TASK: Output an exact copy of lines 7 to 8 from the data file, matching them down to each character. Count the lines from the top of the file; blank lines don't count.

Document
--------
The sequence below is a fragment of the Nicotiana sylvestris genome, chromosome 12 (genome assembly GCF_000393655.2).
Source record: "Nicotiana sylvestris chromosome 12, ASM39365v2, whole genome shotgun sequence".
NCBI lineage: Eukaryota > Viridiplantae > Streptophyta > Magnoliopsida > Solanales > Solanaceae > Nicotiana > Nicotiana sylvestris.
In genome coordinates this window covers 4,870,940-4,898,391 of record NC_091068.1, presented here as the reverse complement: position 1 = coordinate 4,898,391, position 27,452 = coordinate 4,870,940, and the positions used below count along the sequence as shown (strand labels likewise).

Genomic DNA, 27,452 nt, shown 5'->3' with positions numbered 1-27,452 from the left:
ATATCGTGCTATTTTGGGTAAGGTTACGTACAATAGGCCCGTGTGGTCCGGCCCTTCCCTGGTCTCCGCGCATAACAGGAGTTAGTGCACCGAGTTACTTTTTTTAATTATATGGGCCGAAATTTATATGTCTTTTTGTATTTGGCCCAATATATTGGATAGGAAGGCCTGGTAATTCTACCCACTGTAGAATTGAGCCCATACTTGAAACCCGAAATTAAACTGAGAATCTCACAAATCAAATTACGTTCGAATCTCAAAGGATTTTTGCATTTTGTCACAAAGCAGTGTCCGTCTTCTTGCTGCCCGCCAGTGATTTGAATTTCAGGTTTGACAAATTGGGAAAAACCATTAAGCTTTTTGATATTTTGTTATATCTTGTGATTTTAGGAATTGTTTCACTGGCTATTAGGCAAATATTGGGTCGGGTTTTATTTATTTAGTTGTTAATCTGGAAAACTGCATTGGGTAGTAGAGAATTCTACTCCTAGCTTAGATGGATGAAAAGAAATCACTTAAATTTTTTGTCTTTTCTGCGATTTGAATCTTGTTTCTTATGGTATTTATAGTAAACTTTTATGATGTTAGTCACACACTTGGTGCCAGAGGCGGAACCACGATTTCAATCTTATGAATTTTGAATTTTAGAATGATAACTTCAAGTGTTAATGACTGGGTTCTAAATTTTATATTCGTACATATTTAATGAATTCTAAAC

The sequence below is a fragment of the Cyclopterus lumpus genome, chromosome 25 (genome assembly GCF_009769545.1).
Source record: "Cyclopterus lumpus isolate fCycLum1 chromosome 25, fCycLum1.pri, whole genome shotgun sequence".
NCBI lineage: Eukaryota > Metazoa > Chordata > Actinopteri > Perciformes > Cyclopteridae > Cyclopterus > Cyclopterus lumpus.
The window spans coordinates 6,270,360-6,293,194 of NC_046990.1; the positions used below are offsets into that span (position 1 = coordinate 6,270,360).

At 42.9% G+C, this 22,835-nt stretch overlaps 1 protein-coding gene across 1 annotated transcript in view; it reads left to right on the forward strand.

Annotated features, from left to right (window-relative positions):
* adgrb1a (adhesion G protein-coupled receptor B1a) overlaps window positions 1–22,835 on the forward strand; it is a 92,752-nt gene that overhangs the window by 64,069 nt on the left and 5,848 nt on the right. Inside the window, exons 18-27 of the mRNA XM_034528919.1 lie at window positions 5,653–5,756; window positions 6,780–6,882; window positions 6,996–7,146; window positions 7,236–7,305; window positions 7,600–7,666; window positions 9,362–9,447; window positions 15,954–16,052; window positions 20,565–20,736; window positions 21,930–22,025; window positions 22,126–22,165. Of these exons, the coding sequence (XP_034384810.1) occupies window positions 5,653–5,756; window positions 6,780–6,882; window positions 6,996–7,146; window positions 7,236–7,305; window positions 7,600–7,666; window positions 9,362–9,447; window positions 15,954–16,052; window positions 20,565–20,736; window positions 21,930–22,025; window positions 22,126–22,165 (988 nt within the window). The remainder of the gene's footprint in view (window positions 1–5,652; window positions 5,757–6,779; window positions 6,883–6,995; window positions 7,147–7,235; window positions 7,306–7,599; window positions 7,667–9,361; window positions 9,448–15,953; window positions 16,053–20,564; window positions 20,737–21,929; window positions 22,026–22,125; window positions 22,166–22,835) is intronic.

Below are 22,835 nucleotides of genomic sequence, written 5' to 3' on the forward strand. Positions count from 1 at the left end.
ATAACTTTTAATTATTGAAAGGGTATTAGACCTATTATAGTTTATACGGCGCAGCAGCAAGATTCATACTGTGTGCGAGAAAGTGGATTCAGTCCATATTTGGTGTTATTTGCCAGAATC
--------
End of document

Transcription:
The sequence below is a fragment of the Cyclopterus lumpus genome, chromosome 25 (genome assembly GCF_009769545.1).
Source record: "Cyclopterus lumpus isolate fCycLum1 chromosome 25, fCycLum1.pri, whole genome shotgun sequence".